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Controlling A Food Aggressive Horse In The Stall – Part 2

By Jeffrey Rolo

If you haven't read part one of Controlling A Food Aggressive Horse In The Stall already, I encourage you do so first since this is a continuation of the series. With that said, let's continue.

Tip #5 – Avoid Confrontation With The Bluff

The best way to fight aggression is to employ the same tactics a horse uses against you. When a horse charges towards you and pins its ears back, what do you often do? You reflexively back away, right? More often than not a charging horse doesn't actually strike you – they are just trying to intimidate you by putting on a good show and using their body language/weight against you. So rather than take their bait and get bullied, turn the tables on them.

Instead of backing down to an aggressive horse's posturing, retaliate with some of your own. Make your body language aggressive and large, and move towards him the same way he tried to move towards you. Humans take size seriously, and it's not in our nature to challenge someone or something much larger than us – it seems illogical. But again, we're predators, so we selectively choose battles based on our perceptions of risk and ease of the "hunt." Horses are prey animals, so although they may bicker and fight from time to time within the herd (of which you're an indirect part of), they are also very quick to back down if challenged. They would rather flee a confrontation than see one through.

Also remember that your voice is a powerful weapon, more powerful in fact than your body language. When your horse starts misbehaving or becomes aggressive, put a growl into your voice. Talk slow, talk firm, talk loud, and talk angry until they back down. Sure, some people can project their voice in a more intimidating manner than others, but everyone is capable of training themselves to put an edge in their speech when necessary.

With most of my horses, a simple change in the tone of my voice is enough to get them to reconsider their present actions; I don't even need to escalate it to body language or corrective actions. So don't underestimate the voice – it's a powerful tool.

That being said, you should turn aggressive body posturing and your loud voice on and off as needed. If your posture is always aggressive, it's counterproductive. Your goal is not to become a bully; it's simply to disassociate negative behavior with positive results. If every time your horse misbehaves he is confronted with hostility and a menacing warning (usually non-physical), while every time he backs down he is rewarded with a more positive mood, eventually he will understand that negativity breeds negativity. But in order for this theory to work, you must provide a release for when he backs down and behaves, otherwise what's the point? If you're always aggressive with him, he really has nothing to gain by being good or bad… his treatment will always be the same in his eyes.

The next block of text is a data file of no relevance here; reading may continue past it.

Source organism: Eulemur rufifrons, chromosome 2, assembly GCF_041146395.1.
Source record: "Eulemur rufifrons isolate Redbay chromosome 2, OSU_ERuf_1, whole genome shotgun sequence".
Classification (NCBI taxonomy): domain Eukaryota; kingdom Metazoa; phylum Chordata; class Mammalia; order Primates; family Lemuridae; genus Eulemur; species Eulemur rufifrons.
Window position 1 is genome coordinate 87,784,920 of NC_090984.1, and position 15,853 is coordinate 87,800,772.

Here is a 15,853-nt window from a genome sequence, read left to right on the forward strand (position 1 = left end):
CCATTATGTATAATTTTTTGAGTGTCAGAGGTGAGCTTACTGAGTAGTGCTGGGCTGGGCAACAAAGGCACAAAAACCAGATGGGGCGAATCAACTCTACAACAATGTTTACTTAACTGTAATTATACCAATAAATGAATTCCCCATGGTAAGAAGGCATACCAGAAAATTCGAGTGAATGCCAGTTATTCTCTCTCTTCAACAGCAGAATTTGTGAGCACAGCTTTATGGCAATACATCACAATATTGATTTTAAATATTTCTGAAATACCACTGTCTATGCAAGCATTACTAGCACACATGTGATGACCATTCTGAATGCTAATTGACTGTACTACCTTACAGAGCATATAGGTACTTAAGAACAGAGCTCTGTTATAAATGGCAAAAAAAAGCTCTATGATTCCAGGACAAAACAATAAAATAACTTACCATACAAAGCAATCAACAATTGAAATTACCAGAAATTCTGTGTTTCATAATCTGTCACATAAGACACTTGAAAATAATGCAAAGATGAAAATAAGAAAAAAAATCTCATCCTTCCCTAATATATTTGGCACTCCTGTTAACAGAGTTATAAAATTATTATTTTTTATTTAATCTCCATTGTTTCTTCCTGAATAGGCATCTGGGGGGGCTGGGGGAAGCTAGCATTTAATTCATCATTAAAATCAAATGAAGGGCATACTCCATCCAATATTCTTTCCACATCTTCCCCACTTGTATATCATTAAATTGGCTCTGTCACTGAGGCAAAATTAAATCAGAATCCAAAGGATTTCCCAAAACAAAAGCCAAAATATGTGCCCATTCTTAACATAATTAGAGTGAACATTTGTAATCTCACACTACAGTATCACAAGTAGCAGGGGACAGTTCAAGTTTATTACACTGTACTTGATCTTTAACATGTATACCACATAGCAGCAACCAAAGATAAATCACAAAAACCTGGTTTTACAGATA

Finally, body posturing and voice works on most horses, but you need to be cautious and use common sense when judging any individual horse. There are rare horses that will not just charge in a posturing manner, but rather will see it through and try to cause you harm. There are rare horses that won't easily back down to simple body language or voice, and instead accept your challenge. It's not common to encounter horses this sour, but it is possible… so until you know a horse and can accurately assess the risk potential, be careful and be ready to escape if need be. Additionally, until you know a horse is the typical bluffer, I strongly encourage you hold a whip, crop or rake to help deflect a horse from your personal space if necessary as you move to safer grounds.

Tip #6 – Accidental Rewards

One of the most frequent mistakes new horsemen make is to inadvertently reward bad behavior. Picture this scenario: a horse is pinning his ears and shifting his hindquarters towards the owner as he eats from a grain bucket, in a way to warn the owner to get away from him.

So what does such an owner do? If experienced, the owner will at the very least push those hindquarters right back and remind the horse who really is in charge. The experienced owner will also likely force the horse away from the feed bucket and deny him further eating rights until the horse reconciles.

But the inexperienced horse owner will often start talking to the horse in a soothing manner and stroke his neck in hopes it will settle the horse down and show him that he means no harm and/or isn't after his food. Makes sense, right? Why look for a fight when you can convince a horse that you mean no harm and settle him down through gentle words and stroking?

In a human world perhaps we can settle misunderstandings with such gestures, but horses are not humans and cannot be treated as such. Compromise is for the weak, and by stroking your horse's neck when he disrespects you, you are actually rewarding that negative behavior and encouraging it again in the future. You are not acting like a compromiser, you are acting like the low horse on the totem pole and granting your horse alpha status.

With horses it must be black or white, right or wrong. If they behave, they are rewarded. If they misbehave, they are punished – no exceptions. Don't think like a human; think like an alpha mare. How would she respond to a young buck pushing her around? Would she talk it out, or would she quickly put him in his place?

We're almost done, but we have one more article in this series pertaining to controlling a food aggressive horse while in the confines of a stall. It deals with the mindset of both you and your horse, and it's critical to understand the proper mindset and context behind any actions if you wish for them to be most effective.


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